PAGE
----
Course Title: Real and Complex Analysis

Part A: Course Overview

Course Title: Real and Complex Analysis

Credit Points: 12.00


Course Code




Learning Mode

Teaching Period(s)


City Campus


145H Mathematical & Geospatial Sciences


Sem 2 2006,
Sem 2 2007,
Sem 2 2008,
Sem 2 2009,
Sem 1 2010,
Sem 1 2011,
Sem 1 2012,
Sem 1 2013,
Sem 1 2014,
Sem 1 2015,
Sem 2 2016


City Campus


171H School of Science


Sem 2 2019,
Sem 2 2020,
Sem 2 2021,
Sem 2 2022

Course Coordinator: Prof. Andrew Eberhard

Course Coordinator Phone: +61 3 9925 2616

Course Coordinator Email:

Course Coordinator Availability: By email and then online appointment

Pre-requisite Courses and Assumed Knowledge and Capabilities

You are assumed to have successfully completed the following courses or their equivalent:

MATH1142 Calculus and Analysis 1

MATH1144 Calculus and Analysis 2

MATH2140 Linear Algebra and Vector Calculus

Course Description

This course provides essential mathematical background for many subsequent courses in modern applied mathematics, pure mathematics, numerical analysis, statistics and operations research. Its aim is two fold. Firstly, it develops the foundation of mathematical analysis of functions of real variable in a rigorous manner, demonstrating how these ideas extend to many unfamiliar contexts and then extends the analysis of real functions of one variable to the analysis of functions of two or more real variables in a systematic manner. Secondly it provides sufficient background in the analysis of functions of a complex variable for you to study advanced engineering mathematics or aspects of probability theory. You will also become more familiar and comfortable with the language of abstract formalism and proof techniques that are present in all modern texts on analysis and its applications.

Objectives/Learning Outcomes/Capability Development

 This course contributes to the following Program Learning Outcomes for BP083 Bachelor of Science (Applied Mathematics and Statistics):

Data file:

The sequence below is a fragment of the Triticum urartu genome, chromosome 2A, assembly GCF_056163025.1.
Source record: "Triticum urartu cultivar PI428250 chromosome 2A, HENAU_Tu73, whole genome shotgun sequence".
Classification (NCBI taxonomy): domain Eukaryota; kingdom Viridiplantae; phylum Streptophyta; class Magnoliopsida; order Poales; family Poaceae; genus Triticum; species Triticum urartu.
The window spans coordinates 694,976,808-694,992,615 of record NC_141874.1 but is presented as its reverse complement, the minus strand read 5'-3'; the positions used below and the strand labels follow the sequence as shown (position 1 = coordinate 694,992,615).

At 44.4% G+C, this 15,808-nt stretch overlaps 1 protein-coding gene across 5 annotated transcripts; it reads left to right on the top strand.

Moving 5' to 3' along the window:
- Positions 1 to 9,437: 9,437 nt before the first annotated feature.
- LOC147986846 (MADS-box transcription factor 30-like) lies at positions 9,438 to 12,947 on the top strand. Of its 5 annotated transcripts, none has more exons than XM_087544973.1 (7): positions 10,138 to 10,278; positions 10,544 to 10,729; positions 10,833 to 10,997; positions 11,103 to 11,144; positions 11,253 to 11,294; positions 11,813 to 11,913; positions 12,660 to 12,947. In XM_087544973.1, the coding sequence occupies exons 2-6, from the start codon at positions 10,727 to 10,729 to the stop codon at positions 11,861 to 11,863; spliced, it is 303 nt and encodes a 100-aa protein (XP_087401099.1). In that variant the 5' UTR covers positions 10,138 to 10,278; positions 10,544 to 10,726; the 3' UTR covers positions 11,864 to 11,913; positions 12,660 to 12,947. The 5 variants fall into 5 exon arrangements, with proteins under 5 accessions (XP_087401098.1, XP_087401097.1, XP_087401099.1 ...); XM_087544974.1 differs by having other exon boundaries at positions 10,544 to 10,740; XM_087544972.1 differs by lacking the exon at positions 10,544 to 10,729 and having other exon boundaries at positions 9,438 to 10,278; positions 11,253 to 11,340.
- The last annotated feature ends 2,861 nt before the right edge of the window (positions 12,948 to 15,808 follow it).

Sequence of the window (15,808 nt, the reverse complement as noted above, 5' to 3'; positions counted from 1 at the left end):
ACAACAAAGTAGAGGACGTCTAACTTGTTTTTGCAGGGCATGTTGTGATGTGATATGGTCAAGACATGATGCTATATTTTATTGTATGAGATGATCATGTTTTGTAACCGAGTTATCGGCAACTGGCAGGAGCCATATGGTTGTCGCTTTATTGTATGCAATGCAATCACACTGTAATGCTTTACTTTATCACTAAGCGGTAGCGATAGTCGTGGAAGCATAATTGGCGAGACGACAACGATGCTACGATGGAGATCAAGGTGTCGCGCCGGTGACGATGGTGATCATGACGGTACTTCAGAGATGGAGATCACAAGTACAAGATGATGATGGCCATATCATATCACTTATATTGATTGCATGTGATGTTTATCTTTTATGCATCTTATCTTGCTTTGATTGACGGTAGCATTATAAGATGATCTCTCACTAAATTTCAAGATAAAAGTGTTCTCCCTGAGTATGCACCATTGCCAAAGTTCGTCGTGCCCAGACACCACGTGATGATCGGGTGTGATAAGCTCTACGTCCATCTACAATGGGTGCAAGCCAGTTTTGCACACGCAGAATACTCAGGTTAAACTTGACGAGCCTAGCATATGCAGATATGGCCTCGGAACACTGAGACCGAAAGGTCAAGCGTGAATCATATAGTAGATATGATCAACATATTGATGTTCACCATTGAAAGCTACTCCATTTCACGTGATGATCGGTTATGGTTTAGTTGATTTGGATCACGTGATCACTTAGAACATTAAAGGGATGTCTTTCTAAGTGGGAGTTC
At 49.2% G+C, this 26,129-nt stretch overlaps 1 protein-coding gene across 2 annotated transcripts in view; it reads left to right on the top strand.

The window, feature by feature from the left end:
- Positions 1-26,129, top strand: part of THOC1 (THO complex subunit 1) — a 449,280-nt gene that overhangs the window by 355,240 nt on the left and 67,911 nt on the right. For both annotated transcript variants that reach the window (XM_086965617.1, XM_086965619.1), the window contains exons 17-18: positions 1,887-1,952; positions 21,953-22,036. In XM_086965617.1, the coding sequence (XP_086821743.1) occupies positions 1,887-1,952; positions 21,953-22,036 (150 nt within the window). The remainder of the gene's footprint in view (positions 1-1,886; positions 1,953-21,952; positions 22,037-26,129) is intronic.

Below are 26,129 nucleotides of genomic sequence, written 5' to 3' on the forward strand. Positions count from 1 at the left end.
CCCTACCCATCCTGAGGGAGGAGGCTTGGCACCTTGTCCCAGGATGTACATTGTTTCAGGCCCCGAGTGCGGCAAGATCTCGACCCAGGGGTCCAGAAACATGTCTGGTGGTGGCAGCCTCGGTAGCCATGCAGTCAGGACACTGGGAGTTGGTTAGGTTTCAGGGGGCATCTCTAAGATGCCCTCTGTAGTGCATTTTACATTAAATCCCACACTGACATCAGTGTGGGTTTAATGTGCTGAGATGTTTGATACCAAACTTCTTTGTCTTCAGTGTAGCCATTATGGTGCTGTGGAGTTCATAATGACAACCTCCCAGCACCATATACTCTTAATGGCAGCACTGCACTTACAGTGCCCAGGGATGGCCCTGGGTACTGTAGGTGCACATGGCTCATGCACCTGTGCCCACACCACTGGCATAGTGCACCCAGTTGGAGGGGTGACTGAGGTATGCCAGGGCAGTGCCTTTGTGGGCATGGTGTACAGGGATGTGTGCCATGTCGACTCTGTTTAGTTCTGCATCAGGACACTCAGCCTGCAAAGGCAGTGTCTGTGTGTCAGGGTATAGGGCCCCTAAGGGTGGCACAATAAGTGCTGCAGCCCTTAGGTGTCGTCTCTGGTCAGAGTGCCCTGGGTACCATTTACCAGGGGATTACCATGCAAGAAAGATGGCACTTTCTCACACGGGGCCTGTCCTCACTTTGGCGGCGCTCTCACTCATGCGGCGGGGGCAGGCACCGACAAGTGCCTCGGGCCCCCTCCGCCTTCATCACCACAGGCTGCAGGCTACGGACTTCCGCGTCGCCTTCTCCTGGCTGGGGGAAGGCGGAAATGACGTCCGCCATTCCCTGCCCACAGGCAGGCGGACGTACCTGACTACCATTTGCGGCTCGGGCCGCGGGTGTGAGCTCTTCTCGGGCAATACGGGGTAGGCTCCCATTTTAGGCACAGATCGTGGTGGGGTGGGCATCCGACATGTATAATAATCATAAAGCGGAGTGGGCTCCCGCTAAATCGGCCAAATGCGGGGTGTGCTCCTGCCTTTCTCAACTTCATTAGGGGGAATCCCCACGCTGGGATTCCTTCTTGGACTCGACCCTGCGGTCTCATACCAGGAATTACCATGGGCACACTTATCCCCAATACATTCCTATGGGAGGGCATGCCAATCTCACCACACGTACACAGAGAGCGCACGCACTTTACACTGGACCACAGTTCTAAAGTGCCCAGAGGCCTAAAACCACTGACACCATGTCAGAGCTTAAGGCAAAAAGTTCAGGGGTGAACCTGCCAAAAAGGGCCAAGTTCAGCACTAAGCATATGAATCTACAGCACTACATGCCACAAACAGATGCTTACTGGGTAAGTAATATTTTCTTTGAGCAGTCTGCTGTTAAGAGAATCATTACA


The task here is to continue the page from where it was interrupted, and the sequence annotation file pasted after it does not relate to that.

Knowledge and Technical Competence

  • the ability to use the appropriate and relevant, fundamental and applied mathematical and statistical knowledge, methodologies and modern computational tools.


  • the ability to bring together and flexibly apply knowledge to characterise, analyse and solve a wide range of problems
  • an understanding of the balance between the complexity / accuracy of the mathematical / statistical models used and the timeliness of the delivery of the solution.

 On completion of this course you should be able to:

  1. Apply the mathematical concept of convergence and its epsilon delta definition to establish the existence of limits and devise proofs of mathematical statements via the definition of convergence.
  2. Use fundamental mathematical concepts and theorems, such as mean value and implicit function theorems, to establish inequalities and estimates, to establish if a function of two variables is continuous and\or differentiable at a given point and explain how its partial derivatives relate to these properties.
  3. Manipulate the calculus of functions of two or more variables and, in particular, make a change of variables using the Jacobian matrix in a multiple integral.
  4. Elaborate the special character of functions of a complex variable and their properties and gain practical skills in analysing and manipulating functions of complex variables (including the evaluation of a line integral of a function of a complex variable using Cauchy’s integral formula, evaluation of real integrals using complex integration, and evaluation of Laurent Series and residues). 
  5. Communicate a mathematical argument and construct some simple mathematical proofs.

Overview of Learning Activities

The basic theory will be delivered in lectorials. Examples provided within lectorials will further be developed in weekly tutorials. Tutorial exercises and assignments will provide timely and continuous feedback so you may gauge your progress during the semester.   

Each week will have lectorial classes for the discussion of worked examples, for discussion of questions on issues relating to the lecture materials. A tutorial will be held in which we will and engage in individual work solving examples for assessment. Lectures are recorded and place online.   

A detailed teaching schedule is available in Canvas. 

Overview of Learning Resources

Lecture notes and recorded online lectures should provide sufficient knowledge in order to perform successfully in this course. Weekly tutorial sheets will provide examples of the type of problems that you are expected to master. Solutions for these will be posted regularly. The RMIT library contains a number of relevant texts that you may use to obtain alternative presentations of the topics given in lectures. 

A Library Guide is available at 

Overview of Assessment

Assessment Tasks:

Assessment item 1: Problem based Analysis Assessments 
Weighting: 50%
These support CLOs 1, 2, 4 and 5

Assessment item 2: Practical assessments for both real and complex analysis. 
Weighting: 30%
These support CLOs 1, 2, 3 and 5

Assessment item 3: Case based assessment of both real and complex analysis. 
Weighting: 20%
These support CLOs 4 and 5